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Following custom, at the age of 15 Iqbal's family arranged for him to be married to Karim Bibi, the daughter of an affluent Gujarati physician.
Iqbal was a strong proponent of the political and spiritual revival of Islamic civilization across the world, but specifically in India; a series of famous lectures he delivered to this effect were published as The Reconstruction of Religious Thought in Islam.
One of the most prominent leaders of the All India Muslim League, Iqbal encouraged the creation of a "state in northwestern India for Indian Muslims" in his 1930 presidential address.
While studying for his Masters degree, Iqbal came under the wing of Sir Thomas Arnold, a scholar of Islam and modern philosophy at the college.
Arnold exposed the young man to Western culture and ideas, and served as a bridge for Iqbal between the ideas of East and West.
He divorced Karim Bibi in 1916, but provided financial support to her and their children for the rest of his life.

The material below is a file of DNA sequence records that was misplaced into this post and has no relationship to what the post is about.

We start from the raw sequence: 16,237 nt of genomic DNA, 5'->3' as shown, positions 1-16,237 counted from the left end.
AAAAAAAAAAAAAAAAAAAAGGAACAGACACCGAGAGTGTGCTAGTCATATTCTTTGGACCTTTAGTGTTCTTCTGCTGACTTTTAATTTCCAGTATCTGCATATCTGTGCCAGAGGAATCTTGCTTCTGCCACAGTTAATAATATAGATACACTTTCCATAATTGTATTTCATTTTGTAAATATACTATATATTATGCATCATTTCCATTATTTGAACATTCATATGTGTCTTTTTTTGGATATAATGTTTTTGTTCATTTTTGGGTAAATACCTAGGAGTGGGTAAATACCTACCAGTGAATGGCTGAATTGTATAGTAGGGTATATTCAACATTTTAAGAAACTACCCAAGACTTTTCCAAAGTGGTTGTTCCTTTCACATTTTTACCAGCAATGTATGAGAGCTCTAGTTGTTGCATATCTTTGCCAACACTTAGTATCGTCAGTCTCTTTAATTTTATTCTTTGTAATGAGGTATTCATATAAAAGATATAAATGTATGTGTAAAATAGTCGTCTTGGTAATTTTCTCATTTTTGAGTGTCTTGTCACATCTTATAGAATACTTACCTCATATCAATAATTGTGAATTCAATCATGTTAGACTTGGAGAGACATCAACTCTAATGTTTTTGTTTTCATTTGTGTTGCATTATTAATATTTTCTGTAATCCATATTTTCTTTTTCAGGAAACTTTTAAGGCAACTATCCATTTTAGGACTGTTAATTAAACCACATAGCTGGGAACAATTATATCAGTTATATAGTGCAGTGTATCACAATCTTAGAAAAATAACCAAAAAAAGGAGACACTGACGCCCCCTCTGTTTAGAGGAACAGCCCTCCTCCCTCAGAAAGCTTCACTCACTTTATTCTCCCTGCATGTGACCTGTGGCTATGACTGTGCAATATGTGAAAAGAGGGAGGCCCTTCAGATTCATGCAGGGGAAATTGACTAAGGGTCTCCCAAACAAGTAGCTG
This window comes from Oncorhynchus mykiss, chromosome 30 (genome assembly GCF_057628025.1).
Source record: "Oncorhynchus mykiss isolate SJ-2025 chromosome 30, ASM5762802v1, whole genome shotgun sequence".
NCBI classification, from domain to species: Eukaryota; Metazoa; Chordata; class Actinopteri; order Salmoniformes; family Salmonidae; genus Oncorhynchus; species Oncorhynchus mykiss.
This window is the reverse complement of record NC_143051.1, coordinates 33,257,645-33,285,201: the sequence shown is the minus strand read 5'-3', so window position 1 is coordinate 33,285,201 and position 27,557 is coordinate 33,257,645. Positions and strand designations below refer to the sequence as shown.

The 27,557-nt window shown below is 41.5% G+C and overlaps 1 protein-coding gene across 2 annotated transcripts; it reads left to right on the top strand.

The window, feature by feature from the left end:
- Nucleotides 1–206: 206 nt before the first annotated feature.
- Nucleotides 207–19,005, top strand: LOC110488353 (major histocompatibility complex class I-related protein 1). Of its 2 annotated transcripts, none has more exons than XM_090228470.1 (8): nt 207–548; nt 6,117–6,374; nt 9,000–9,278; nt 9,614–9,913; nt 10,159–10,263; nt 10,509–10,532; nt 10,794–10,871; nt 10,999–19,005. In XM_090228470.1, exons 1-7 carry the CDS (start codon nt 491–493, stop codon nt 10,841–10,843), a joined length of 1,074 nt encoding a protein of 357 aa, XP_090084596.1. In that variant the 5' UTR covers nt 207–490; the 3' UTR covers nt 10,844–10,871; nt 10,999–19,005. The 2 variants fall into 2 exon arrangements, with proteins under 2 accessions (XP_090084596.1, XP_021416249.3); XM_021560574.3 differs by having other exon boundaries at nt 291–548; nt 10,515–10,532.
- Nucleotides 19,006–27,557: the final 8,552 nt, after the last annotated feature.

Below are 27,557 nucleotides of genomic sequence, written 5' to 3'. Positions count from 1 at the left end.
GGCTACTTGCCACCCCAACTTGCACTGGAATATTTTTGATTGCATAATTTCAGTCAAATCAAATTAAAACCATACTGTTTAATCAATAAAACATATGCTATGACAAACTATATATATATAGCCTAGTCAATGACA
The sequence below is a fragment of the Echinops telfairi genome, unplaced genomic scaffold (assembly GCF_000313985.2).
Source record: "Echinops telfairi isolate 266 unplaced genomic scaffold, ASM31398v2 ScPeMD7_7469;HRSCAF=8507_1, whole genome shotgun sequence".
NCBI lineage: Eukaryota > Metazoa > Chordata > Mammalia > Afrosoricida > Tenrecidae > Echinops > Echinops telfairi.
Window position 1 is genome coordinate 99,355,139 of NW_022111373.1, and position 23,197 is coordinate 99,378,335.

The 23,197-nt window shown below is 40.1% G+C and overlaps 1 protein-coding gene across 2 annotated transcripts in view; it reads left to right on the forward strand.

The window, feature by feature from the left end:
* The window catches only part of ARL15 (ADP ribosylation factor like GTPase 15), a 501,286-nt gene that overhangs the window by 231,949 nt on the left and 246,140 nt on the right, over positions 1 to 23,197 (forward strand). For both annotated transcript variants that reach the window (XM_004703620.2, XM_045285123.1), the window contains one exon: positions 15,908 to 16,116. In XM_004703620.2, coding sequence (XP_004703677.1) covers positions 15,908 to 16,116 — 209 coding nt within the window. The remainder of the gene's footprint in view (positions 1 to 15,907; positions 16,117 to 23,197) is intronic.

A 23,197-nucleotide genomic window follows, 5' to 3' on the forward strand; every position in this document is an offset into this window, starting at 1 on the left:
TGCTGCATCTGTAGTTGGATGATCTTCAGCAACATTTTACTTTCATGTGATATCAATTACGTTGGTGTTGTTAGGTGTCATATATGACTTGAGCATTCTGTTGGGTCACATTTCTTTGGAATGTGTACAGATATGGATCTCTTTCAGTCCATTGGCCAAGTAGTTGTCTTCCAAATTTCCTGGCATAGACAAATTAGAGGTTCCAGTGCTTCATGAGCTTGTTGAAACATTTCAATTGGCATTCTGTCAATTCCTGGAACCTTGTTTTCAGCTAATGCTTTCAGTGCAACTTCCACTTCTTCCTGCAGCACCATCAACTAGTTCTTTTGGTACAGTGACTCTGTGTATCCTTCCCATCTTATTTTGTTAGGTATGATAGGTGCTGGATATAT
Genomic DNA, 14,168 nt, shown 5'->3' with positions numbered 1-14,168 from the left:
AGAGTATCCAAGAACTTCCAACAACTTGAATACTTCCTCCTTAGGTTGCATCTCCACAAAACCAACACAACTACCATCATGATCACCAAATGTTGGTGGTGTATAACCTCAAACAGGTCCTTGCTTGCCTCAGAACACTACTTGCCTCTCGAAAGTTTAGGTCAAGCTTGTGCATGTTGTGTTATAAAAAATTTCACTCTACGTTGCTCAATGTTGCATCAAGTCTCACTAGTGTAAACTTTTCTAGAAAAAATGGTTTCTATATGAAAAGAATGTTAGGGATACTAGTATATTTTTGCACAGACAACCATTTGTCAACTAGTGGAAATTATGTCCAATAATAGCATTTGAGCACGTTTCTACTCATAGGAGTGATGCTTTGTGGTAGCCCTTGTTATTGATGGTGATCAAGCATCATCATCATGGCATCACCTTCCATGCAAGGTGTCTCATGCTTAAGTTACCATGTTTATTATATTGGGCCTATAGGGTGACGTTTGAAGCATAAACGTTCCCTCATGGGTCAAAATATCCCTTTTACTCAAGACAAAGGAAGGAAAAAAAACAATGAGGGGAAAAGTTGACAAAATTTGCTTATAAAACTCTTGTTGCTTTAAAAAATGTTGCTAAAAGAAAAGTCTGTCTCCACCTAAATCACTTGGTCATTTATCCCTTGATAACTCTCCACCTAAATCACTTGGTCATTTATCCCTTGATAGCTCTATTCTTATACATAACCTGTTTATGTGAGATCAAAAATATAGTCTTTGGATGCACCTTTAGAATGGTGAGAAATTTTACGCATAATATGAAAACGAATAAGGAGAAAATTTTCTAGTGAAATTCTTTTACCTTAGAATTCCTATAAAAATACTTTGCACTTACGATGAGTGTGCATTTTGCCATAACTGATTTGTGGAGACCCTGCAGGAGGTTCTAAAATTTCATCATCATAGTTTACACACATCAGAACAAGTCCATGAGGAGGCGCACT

While maintaining his legal practice, Iqbal began concentrating on spiritual and religious subjects, and publishing poetry and literary works.
His potential as a poet and writer was recognized by one of his tutors, Sayyid Mir Hassan, and Iqbal would continue to study under him at the Scotch Mission College in Sialkot.
The student became proficient in several languages and the skill of writing prose and poetry, and graduated in 1892.
He was profoundly influenced by Western philosophers such as Friedrich Nietzsche, Henri Bergson and Goethe, and soon became a strong critic of Western society's separation of religion from state and what he perceived as its obsession with materialist pursuits.
He was especially influenced by Alfred North Whitehead, whom he frequently cited, adapting his process thought to interpret Islam in dynamic terms and to describe Muslims as always progressing towards 'ever-fresh illuminations from an Infinite Reality' that 'every moment appears in new glory' (1930: 123).